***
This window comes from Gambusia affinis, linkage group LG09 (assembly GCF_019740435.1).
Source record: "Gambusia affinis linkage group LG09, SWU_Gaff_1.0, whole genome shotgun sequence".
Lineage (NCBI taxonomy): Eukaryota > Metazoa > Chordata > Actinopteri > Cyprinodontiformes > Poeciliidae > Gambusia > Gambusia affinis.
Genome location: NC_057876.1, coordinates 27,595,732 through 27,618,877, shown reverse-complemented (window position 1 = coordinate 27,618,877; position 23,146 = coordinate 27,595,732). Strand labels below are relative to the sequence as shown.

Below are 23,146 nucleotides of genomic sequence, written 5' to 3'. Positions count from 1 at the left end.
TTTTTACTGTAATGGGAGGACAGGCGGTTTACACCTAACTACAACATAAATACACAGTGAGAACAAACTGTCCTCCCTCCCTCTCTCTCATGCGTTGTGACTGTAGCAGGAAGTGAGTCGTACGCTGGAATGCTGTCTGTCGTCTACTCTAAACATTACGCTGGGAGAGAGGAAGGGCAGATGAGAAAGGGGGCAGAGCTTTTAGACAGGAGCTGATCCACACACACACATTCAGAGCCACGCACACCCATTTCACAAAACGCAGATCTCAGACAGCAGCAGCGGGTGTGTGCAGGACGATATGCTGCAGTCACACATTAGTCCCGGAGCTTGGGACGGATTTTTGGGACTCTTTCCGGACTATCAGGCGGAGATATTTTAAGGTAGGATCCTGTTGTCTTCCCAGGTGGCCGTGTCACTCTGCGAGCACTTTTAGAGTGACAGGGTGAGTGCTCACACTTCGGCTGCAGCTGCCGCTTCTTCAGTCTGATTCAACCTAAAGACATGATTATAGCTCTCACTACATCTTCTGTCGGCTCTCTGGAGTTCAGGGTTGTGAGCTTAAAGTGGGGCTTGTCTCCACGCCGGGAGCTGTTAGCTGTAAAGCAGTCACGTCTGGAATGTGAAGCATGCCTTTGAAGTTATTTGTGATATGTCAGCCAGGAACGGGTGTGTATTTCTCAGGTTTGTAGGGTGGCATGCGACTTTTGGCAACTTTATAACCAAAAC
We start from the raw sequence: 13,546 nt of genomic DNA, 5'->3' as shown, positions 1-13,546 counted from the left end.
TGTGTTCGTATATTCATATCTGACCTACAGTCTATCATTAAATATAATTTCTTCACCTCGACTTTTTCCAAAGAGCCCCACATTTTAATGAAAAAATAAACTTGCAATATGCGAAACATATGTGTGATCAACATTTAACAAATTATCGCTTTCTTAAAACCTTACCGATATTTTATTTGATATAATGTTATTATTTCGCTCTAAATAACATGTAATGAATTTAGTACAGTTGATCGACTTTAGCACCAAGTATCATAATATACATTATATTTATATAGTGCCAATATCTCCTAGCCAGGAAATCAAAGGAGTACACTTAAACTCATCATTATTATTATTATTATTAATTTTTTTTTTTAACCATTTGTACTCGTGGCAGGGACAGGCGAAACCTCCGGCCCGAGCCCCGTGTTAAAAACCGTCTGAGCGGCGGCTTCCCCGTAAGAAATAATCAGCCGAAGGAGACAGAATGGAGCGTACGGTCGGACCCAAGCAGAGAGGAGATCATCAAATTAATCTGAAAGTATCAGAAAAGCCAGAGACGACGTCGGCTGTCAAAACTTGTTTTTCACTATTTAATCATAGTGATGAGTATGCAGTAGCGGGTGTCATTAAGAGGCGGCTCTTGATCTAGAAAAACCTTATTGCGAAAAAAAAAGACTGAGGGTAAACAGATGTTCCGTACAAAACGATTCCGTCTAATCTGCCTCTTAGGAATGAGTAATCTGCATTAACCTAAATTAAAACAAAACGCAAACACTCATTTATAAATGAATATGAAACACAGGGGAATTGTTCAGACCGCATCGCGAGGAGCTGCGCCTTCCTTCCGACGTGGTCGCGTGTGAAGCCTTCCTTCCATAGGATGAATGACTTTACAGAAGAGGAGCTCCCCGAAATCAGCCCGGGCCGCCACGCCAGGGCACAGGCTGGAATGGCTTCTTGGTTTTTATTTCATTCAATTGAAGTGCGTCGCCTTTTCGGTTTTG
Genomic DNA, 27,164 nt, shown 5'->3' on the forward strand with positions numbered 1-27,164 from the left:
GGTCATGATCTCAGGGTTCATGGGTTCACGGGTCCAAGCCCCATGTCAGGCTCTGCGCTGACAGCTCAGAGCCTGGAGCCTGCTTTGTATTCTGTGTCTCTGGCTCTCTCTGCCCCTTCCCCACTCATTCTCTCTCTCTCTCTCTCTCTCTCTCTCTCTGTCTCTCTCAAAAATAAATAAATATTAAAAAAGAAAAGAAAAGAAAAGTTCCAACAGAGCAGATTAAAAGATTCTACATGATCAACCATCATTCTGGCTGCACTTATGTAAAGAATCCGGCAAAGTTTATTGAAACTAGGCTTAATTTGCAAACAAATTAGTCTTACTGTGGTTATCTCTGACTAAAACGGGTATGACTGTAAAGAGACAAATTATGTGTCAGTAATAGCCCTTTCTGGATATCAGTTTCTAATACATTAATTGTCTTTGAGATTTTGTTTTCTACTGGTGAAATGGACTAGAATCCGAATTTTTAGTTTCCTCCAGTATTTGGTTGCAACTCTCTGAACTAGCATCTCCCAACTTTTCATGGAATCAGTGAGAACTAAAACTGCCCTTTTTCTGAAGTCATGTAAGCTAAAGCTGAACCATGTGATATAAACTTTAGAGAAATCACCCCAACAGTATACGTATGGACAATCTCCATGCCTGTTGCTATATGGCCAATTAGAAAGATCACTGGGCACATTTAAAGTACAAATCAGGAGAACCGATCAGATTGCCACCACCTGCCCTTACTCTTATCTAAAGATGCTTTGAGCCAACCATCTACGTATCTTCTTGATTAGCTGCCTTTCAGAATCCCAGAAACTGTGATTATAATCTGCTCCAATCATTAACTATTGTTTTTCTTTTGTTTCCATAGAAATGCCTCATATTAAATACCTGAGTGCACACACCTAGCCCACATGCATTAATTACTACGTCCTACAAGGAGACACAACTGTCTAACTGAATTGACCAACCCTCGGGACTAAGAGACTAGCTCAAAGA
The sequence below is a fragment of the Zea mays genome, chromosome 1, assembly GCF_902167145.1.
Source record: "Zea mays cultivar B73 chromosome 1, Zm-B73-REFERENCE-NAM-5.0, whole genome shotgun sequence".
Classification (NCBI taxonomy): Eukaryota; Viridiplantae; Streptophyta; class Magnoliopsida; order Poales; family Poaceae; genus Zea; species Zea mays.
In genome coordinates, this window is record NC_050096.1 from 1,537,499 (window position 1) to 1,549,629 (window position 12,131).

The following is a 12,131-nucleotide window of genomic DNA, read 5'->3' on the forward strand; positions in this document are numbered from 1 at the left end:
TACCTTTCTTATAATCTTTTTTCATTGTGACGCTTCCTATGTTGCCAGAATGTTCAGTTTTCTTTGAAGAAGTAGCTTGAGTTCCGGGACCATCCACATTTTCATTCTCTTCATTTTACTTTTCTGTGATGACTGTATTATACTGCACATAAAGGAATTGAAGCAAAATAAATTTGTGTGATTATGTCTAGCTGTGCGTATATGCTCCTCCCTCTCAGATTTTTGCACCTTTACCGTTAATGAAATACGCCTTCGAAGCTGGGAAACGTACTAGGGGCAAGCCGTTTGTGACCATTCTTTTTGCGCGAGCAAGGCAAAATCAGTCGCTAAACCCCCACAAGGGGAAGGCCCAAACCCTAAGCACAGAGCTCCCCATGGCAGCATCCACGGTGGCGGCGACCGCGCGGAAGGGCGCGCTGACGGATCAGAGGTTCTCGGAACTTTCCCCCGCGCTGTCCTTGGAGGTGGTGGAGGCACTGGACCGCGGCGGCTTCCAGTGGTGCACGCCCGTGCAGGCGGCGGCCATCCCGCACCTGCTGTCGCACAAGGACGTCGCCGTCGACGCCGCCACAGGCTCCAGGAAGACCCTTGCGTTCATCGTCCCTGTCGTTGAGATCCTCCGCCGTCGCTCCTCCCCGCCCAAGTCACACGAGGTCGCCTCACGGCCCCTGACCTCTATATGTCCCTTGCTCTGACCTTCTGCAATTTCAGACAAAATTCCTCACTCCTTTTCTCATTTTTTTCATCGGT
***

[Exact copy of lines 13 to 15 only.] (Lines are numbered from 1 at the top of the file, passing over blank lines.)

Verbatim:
Classification (NCBI taxonomy): Eukaryota; Viridiplantae; Streptophyta; class Magnoliopsida; order Poales; family Poaceae; genus Zea; species Zea mays.
In genome coordinates, this window is record NC_050096.1 from 1,537,499 (window position 1) to 1,549,629 (window position 12,131).

The following is a 12,131-nucleotide window of genomic DNA, read 5'->3' on the forward strand; positions in this document are numbered from 1 at the left end: